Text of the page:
Jack and his friend/symbiont Draycos are looking for information about who attacked Draycos’ people. They try to infiltrate a mercenary compound by posing as slaves, certain that they will be able to escape later. However, things take a nasty turn when Jack becomes a slave for real, and is sent to work in the fields with the other slaves.
The plot is full of non-stop action, and I was very interested in the world-building of the planet Brum-a-dum. Jack and Draycos meet so many different types of aliens, and they are all really imaginative and memorable! I love the writing style, the characters, the plot twists, and everything!
A group of neighbors decide to plant a rooftop garden. They plant the seeds, water them, and weed. They encourage pollinators like butterflies and bees, but they gently remove the pesky bugs and snails. Finally they can harvest their crop of vegetables and have a big feast!
I liked the illustrations, and I especially appreciated that the neighbors are from all types of ethnicities and ages. On each page, we see them all working together to build their garden. The art style is simple and attractive with bright colors.
A dog named Bruno invites the reader to explore what goes inside various containers and places. We look inside a fridge, a washing machine, and a toolbox. We explore items in a classroom, a gym, and a camper. We even take a look inside an Inuit igloo!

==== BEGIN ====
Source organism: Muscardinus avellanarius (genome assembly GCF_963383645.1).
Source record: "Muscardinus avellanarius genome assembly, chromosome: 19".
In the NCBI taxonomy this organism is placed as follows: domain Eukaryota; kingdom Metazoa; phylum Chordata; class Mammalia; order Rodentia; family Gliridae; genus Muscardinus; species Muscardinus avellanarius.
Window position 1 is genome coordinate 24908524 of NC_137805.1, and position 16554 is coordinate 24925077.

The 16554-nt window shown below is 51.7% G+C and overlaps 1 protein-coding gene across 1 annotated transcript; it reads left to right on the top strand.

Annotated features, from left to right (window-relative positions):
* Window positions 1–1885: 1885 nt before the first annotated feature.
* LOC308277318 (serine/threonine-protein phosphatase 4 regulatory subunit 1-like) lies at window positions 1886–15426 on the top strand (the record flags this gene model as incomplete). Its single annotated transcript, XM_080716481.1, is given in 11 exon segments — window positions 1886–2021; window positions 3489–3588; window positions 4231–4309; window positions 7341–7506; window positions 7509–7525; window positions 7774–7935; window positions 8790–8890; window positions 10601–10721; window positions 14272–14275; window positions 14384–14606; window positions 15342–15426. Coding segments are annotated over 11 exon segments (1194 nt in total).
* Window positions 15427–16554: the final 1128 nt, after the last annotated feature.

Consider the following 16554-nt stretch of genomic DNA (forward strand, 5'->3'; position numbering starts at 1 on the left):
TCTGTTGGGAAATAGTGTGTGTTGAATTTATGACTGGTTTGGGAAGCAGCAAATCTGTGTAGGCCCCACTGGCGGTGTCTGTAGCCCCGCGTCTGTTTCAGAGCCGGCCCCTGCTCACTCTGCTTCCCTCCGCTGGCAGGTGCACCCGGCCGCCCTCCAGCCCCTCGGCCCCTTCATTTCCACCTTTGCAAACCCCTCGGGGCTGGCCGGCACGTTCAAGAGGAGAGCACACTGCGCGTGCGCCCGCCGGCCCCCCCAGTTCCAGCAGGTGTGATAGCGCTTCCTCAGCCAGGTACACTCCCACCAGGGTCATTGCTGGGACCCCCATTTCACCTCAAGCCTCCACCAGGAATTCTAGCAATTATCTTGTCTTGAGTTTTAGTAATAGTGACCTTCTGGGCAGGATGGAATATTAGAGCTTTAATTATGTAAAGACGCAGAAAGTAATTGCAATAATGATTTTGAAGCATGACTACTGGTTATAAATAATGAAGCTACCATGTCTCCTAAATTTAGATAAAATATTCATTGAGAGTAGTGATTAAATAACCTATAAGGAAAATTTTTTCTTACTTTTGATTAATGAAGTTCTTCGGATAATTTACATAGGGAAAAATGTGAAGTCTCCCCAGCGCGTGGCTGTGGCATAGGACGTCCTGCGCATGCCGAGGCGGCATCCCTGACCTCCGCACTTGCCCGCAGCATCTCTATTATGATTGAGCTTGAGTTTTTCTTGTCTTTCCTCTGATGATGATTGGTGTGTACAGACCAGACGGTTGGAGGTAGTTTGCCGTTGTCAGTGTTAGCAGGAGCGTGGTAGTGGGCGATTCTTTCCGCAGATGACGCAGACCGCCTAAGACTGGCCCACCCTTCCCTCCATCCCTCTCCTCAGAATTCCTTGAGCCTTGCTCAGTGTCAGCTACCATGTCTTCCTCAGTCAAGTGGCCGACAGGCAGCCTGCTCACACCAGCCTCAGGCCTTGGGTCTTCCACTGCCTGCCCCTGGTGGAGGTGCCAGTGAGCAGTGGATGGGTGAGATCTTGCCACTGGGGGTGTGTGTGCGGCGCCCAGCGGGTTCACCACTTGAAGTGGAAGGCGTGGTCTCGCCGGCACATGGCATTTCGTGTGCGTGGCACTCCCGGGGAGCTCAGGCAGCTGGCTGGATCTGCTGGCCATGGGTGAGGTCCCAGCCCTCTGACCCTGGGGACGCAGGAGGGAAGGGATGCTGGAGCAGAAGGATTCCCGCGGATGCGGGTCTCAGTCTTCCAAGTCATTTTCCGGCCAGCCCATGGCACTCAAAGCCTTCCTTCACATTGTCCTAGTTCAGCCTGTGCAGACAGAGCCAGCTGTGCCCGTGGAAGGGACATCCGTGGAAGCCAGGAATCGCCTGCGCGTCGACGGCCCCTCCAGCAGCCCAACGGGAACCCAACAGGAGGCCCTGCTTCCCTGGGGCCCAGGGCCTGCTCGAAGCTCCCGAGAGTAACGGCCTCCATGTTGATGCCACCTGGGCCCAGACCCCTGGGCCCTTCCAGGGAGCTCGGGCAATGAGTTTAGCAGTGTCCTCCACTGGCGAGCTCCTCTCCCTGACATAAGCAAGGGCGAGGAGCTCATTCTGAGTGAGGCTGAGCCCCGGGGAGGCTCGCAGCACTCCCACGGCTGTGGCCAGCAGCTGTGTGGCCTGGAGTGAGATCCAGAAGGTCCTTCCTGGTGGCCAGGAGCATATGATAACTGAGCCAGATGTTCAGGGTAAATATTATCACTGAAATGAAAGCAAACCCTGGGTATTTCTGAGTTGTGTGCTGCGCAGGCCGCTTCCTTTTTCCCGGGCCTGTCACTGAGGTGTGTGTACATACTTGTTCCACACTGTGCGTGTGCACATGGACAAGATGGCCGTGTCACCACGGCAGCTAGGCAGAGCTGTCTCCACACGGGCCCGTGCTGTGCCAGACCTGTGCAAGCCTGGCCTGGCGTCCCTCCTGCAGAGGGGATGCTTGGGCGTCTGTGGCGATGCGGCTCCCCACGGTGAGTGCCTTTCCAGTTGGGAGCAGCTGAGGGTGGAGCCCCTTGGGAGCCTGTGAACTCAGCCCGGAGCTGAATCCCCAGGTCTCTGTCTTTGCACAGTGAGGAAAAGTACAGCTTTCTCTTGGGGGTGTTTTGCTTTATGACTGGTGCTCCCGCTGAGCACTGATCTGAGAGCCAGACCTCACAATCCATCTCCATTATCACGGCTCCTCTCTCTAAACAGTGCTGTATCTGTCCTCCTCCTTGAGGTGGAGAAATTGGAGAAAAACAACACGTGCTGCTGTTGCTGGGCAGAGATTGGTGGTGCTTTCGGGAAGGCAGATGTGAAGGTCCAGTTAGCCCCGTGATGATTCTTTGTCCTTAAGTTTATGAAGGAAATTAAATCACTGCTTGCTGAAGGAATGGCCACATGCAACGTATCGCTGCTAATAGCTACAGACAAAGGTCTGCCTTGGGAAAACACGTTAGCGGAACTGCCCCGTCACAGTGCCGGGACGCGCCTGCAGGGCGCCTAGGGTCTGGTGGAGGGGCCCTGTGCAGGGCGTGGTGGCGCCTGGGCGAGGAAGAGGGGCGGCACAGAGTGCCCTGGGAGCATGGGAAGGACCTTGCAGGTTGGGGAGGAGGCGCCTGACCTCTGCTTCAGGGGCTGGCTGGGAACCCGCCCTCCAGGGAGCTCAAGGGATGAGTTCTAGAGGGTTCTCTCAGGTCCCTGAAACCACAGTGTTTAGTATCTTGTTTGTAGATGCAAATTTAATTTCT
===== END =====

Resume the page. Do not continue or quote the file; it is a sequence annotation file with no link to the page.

I think my favorite places to look inside were the artist’s suitcase and the rock band’s van, because I am a musician and my brother is an artist. I also really loved looking inside a book of fairy tales and identifying Snow White, Cinderella, and other fairy tale characters!
The mysterious botanist, Dr. Carnation, gives us a tour of his secluded gardens, where weird and wild plants are growing. We see carnivorous plants and stinky flowers. There are strange shapes in the blossoms and fungi. We learn about orchids that look like flies or babies or dancing girls.
Unfortunately there is also a “naked man orchid” with a little appendage hanging down. I found that in poor taste for a children’s book. Even if it is a flower common to the Mediterranean, that doesn’t mean it should be included in a children’s picture book. The text says, “Luckily they are unashamed of their nakedness. Quite the opposite.” I guess it’s supposed to be cute or funny, but I found it to be very inappropriate.
Georgie is a little nervous about her first day at a new school. Her neighborhood friends are in a different class. What if she can’t make any new friends? But Georgie sees a girl with pink shoes and asks to be her friend, and by the end of the day Georgie has three new friends. Georgie makes up a dance and teaches it to her new friends at school. Even the stuck-up kids want to learn Georgie’s new dance. Georgie learns to be confident and keep trying, even when she feels nervous or anxious. Each day is new opportunity to learn and be kind!
A baby and his mother spend the day together. She sings a special song to him, “Who loves Baby the most? Who hugs Baby the most? Who kisses Baby the most? Your Dear Mama – that who.” They laugh and play together until it is time for lunch and a nap. The baby cries, but the mama’s soothing ways lull the baby to sleep. The baby dreams that he and his mother are having adventures together.